this.label1.TabIndex = 13;
            this.label1.Text = "Status:";
            // 
            // button_SIPRegister
            // 
            this.button_SIPRegister.Location = new System.Drawing.Point(10, 20);
            this.button_SIPRegister.Name = "button_SIPRegister";
            this.button_SIPRegister.Size = new System.Drawing.Size(75, 23);
            this.button_SIPRegister.TabIndex = 12;
            this.button_SIPRegister.Text = "Register";
            this.button_SIPRegister.UseVisualStyleBackColor = true;
            this.button_SIPRegister.Click += new System.EventHandler(this.button_SIPRegister_Click);
            // 
            // Form1
            // 
            this.AutoScaleDimensions = new System.Drawing.SizeF(6F, 13F);
            this.AutoScaleMode = System.Windows.Forms.AutoScaleMode.Font;
            this.ClientSize = new System.Drawing.Size(354, 329);
            this.Controls.Add(this.groupBox13);
            this.Controls.Add(this.CameraBox);
            this.Controls.Add(this.groupBox1);
            this.FormBorderStyle = System.Windows.Forms.FormBorderStyle.FixedDialog;
            this.MaximizeBox = false;
            this.Name = "Form1";
            this.StartPosition = System.Windows.Forms.FormStartPosition.CenterScreen;
            this.Text = "Onvif IP Camera Called by SIP Video Phone";
            this.Load += new System.EventHandler(this.Form1_Load);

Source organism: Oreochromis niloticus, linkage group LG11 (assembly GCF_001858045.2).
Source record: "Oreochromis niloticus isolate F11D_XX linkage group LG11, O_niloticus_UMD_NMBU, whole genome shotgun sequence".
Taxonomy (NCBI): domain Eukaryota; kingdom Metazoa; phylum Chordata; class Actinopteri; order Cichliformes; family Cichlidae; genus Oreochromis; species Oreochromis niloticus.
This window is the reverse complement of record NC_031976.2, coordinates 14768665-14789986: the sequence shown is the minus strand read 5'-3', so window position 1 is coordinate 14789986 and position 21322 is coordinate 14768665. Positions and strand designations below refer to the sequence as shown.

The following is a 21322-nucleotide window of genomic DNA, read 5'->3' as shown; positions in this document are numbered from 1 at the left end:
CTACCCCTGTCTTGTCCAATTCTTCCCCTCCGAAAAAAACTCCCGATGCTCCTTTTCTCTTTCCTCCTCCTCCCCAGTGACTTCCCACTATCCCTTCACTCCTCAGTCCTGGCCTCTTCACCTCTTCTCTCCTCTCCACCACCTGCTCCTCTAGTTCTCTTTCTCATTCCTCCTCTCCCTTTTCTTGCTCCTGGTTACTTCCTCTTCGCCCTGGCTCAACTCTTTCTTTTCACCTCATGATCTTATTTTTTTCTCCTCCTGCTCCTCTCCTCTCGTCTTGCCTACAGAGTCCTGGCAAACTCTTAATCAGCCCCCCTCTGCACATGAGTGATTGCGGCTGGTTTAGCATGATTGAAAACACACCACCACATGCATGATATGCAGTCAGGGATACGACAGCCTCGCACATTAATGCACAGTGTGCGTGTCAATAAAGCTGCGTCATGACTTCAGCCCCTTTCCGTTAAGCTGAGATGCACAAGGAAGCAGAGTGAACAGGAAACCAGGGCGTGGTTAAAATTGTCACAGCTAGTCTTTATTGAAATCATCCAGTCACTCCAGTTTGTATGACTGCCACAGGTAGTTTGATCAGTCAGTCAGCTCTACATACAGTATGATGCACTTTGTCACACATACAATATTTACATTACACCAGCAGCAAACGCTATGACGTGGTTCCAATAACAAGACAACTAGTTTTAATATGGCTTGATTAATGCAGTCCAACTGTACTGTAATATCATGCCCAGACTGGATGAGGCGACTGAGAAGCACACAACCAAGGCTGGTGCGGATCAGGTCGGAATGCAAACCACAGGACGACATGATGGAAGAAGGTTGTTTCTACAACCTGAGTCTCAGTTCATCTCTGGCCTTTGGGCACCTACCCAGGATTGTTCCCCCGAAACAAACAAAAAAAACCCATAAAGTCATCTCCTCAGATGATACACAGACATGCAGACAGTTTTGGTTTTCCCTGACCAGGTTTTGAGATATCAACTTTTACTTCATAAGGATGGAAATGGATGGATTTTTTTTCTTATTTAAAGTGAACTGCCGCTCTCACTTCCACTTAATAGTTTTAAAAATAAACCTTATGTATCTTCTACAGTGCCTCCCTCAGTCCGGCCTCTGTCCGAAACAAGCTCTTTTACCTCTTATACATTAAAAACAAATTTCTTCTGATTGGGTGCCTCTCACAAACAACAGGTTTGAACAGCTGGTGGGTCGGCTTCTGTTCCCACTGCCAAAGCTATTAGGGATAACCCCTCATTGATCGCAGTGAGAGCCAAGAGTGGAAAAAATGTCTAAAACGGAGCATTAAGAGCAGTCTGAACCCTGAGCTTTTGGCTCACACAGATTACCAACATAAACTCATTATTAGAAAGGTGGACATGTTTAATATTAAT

this.groupBox1.ResumeLayout(false);
            this.groupBox13.ResumeLayout(false);
            this.groupBox13.PerformLayout();
            this.ResumeLayout(false);
        }

        private System.Windows.Forms.GroupBox groupBox1;
        private System.Windows.Forms.Button button_Connect;
        private System.Windows.Forms.GroupBox CameraBox;
        private System.Windows.Forms.GroupBox groupBox13;
        private System.Windows.Forms.Button button_SIPRegister;
        private System.Windows.Forms.Label label1;
        private System.Windows.Forms.Label label_Status;

    }
}

After you have successfully implemented the functions and the GUI elements, take a closer look at the user interface (the following figure illustrates the GUI). You can connect to the camera by clicking on the 'Connect' button:



After this the camera image will be displayed automatically in the 'Live camera' section. Now let your new C# application be able to receive your phone calls. For this purpose you need to register to your phone system by clicking on the 'Register' button. After the registration the 'RegistrationSucceeded' message will appear:



To test the SIP video call, grap a phone (a physical one or a softphone) that is connected to your phone system, and dial the extension (that is the phone number) of the camera that has been specified during the SIP account settings. Your new application will accept the call automatically and send the camera image as a video image. You can see below that the camera image can be seen in the softphone:



In the meantime it can be seen that your new C# application also shows that the current status is 'InCall':


 

4. Conclusion

In this tutorial I tried to give you a comprehensive guide on how to build an Onvif IP camera to SIP video call gateway in C#.NET. If you use my source code you can easily build a C# application that allows you to check out your camera image through a simple video phone call. To implement this application I have used a Camera SDK that facilitates the whole process by providing prewritten components based on Onvif technology.

 

5. Reviewed literature

About Onvif at the Wikipedia: http://en.wikipedia.org/wiki/Open_Network_Video_Interface_Forum

About Onvif at its official website: http://www.onvif.org/

About the usage of the Camera SDK: http://www.camera-sdk.com/

About the Bria softphone: http://www.counterpath.com/bria